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35 Things You Might Not Know About Mister Rogers
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In this episode of our YouTube series, John Green brings you a whole pile of things you should know about everybody's favorite neighbor. Here's a transcript, courtesy of Nerdfighteria:

Hi, I'm John Green, welcome to my neighborhood. This is mental_floss, and today we're going to talk about Mr. Rogers, with whom I have a lot in common. By the way, thanks to copyright laws, that's the only picture of Mr. Rogers we can afford, so you'll be seeing a lot of it today. But yes, Fred Rogers and I have many similarities:

1. We both considered becoming ministers (he actually did).

2. Both happily married to women named Sara(h).

And we both make stuff for young people... although I don't think that his work has been banned from several dozen high schools in Tennessee.

[intro music]

3. Mr. Rogers was an Ivy League dropout. He completed his freshman year at Dartmouth, and then transferred to Rollins College so he could get a degree in music.

4. And he was an excellent piano player; not only did he graduate from Rollins "Magna cum laude," but he wrote all of the songs on the show, as well as more than 200 other songs, and several kids' operas including one called "All in the Laundry."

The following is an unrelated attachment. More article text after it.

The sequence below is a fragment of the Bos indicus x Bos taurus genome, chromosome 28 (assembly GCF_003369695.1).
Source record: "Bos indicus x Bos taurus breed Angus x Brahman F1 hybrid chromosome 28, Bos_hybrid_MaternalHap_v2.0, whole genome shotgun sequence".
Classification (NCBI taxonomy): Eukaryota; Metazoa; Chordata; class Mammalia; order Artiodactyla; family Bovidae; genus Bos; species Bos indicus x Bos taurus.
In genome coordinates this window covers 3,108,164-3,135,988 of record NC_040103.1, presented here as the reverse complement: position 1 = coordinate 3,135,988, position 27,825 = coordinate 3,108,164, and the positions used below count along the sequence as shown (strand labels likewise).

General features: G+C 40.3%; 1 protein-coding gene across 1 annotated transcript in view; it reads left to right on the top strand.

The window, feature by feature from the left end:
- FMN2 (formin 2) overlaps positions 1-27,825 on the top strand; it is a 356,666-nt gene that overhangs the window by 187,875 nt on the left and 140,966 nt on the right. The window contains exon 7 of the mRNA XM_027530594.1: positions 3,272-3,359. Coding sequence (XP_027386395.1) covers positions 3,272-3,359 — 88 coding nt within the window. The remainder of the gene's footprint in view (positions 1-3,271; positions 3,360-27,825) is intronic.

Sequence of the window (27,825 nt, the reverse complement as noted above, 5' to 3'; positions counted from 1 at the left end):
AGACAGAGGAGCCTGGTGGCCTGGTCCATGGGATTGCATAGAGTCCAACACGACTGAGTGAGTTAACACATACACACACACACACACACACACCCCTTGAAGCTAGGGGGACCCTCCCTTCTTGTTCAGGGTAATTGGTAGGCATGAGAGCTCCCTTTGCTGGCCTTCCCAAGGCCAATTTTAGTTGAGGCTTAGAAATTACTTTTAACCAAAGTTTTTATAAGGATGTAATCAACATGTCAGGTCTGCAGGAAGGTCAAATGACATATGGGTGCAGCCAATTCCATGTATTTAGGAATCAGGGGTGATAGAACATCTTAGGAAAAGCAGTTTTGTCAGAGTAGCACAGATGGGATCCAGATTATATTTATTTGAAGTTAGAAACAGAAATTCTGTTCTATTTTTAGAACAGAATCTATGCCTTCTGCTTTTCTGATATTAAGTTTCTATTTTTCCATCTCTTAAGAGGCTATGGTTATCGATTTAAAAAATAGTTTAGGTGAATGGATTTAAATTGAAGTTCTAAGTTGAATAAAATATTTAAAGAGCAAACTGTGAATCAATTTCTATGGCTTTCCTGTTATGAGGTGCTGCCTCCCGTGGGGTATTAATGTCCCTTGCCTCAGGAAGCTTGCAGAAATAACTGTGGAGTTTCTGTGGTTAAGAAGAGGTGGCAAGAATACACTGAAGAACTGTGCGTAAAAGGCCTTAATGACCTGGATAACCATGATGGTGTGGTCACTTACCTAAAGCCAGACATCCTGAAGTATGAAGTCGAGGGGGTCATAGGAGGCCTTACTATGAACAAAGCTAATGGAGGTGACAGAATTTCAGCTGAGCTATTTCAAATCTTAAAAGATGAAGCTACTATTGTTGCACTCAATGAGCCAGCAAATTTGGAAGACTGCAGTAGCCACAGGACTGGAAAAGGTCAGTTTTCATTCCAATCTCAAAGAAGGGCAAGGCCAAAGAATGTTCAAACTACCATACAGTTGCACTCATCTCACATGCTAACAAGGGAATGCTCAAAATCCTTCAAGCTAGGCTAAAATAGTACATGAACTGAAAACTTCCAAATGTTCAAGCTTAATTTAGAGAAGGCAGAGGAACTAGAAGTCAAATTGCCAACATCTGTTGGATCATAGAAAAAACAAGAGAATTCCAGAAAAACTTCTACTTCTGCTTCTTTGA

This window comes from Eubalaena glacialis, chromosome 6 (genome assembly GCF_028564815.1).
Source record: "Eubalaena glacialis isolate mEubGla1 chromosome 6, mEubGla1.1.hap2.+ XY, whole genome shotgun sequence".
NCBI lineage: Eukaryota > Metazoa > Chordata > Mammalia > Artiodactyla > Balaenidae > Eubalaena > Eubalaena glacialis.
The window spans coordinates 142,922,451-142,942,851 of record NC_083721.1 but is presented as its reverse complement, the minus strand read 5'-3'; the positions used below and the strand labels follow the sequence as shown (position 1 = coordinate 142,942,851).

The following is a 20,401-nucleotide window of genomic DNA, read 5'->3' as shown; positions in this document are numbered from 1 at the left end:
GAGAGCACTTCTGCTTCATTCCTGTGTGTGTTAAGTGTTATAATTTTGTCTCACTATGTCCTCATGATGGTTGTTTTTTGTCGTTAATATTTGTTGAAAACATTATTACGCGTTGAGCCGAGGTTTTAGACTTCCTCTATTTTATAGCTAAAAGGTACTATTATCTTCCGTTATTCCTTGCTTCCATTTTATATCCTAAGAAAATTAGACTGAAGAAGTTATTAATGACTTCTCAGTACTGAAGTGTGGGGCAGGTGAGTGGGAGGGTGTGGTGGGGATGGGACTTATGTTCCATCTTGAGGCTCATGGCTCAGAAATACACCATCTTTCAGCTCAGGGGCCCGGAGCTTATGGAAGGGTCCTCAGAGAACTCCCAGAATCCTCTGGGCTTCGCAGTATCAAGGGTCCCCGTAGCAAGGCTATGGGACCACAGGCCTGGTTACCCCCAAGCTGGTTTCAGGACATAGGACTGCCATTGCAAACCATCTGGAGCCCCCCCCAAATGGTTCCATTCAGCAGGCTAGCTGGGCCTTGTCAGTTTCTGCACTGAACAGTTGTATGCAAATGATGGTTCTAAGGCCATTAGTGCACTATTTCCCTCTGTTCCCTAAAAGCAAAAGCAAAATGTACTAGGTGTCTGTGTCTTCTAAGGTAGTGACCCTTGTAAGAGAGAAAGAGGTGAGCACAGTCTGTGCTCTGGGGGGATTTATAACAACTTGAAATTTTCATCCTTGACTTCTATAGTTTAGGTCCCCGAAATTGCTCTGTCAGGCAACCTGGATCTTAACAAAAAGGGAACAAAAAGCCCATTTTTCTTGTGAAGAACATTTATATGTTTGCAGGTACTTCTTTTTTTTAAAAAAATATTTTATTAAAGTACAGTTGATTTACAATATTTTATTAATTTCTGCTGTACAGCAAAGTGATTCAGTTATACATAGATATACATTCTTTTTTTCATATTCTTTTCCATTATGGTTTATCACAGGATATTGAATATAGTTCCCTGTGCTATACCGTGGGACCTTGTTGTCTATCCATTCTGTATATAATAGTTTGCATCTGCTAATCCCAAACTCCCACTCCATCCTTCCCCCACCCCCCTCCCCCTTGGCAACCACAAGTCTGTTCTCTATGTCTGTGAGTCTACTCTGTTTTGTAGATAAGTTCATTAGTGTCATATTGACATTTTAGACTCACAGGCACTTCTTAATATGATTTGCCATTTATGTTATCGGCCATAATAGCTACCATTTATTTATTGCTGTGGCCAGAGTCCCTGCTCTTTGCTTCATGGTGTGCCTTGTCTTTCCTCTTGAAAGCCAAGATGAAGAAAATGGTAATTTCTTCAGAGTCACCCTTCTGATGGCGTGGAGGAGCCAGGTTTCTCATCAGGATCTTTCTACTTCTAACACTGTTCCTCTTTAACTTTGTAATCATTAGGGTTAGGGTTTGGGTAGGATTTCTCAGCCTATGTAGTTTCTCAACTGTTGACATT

5. Mr. Rogers decided to get into television, because when he saw it for the first time he, "hated it so." When he turned on a set, all he saw was angry people throwing pies in each others' faces, and he vowed to use the medium to make the world a better place.

6. Over the years, he talked to kids about their feelings, covering topics as varied as why kids shouldn't be afraid of haircuts, or the bathroom drain (because you won't fit), to bigger issues like divorce and war.

7. In the opening sequence of Mr. Rogers' Neighborhood, the stoplight is always on yellow. That's a reminder to kids and parents to slow down a little.

8. Also, Mr. Rogers wasn't afraid of dead air time, unlike me: Once he invited a marine biologist and explorer onto his program to put a microphone into his fish tank, because he wanted to show the kids at home that fish make sounds when they eat. However, while taping the segment, the fish weren't hungry so the marine biologist started trying to egg the fish on, saying "C'mon," "It's Chowtime," "Dinnerbell." But Mr. Rogers just waited quietly. The crew thought he'd want to re-tape it, but Mr. Rogers just kept it... to show kids the importance of being patient.

9. Fred Rogers was a perfectionist, and so he disliked ad-libbing. He felt that he owed it to children to make sure that every word on his show was thought out. But here at mental_floss, we love ad libbing because it's much less work.

10. In a Yale psychology study, when Sesame Street and Mr. Rogers' Neighborhood went "head to head," kids who watched Mr. Rogers not only remembered more of the story lines, but their, "Tolerance of delay," a fancy term for their ability to wait for promised treats or adult attention, was considerably higher.